Illinois Republicans delivered a decisive victory to Mitt Romney in the state’s presidential primary Tuesday, crushing Rick Santorum in what amounted to the first big-state head-to-head contest among the front-runners for the GOP nomination.

With 98 percent of the state’s precincts reporting, unofficial results showed the former Massachusetts governor with 47 percent of the vote to Santorum’s 35 percent. The other two candidates in the race, Newt Gingrich and Ron Paul, made only token campaign efforts in Illinois and were trailing badly.

Even more important for Romney, he swamped Santorum by winning 39 of the 54 elected delegates up for grabs in the state. Santorum had only five, though votes were still being counted in several Downstate congressional districts where he ran strongest.

“What a night. Thank you, Illinois. What a night. Wow!,” Romney said to supporters at his victory party at a Schaumburg hotel shortly after 8 p.m. “Tonight we thank the people of Illinois for their vote and for this extraordinary victory.”

Savoring a victory in President Barack Obama’s home state, Romney framed the general election as a “defining decision” for the American people. “This election will be about principle. Our economic freedom will be on the ballot. … It’s time to say this word: enough.”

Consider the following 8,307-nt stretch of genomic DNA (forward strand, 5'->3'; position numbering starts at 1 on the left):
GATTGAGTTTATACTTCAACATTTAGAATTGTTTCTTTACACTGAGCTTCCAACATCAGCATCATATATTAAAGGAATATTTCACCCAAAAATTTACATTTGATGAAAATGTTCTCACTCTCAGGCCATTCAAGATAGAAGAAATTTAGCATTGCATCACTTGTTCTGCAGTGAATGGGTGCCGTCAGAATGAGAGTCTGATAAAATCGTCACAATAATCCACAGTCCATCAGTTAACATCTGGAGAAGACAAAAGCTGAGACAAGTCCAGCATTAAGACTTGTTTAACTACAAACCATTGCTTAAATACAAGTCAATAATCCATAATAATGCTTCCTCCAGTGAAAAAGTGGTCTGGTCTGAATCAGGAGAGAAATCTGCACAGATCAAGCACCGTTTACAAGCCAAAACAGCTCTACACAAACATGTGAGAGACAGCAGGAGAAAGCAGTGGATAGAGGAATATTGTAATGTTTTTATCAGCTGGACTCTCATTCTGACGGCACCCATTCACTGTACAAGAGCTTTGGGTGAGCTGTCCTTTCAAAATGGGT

Santorum, who had already moved on to his home state of Pennsylvania, told a rally in Gettysburg that he had congratulated Romney but still performed well in Illinois.

“If you look at what’s going to happen tonight, we’re going to win Downstate, we’re going to win central Illinois, we’re going to (win) western Illinois,” he said. “We won the areas that conservatives and Republicans populate. We’re very happy about that. We’re happy about the delegates we’re going to get too.”

The results provided the former Massachusetts governor with a sizable victory and also resurrected the aura of inevitability that his campaign has tried to project, only to be thwarted by close elections and even defeats in other states.

Yet low voter turnout throughout Illinois raised questions about Republican enthusiasm for any of the presidential contenders, particularly in a state where the GOP has long chafed at its minority status to Democrats and finally had a chance to influence a national nomination.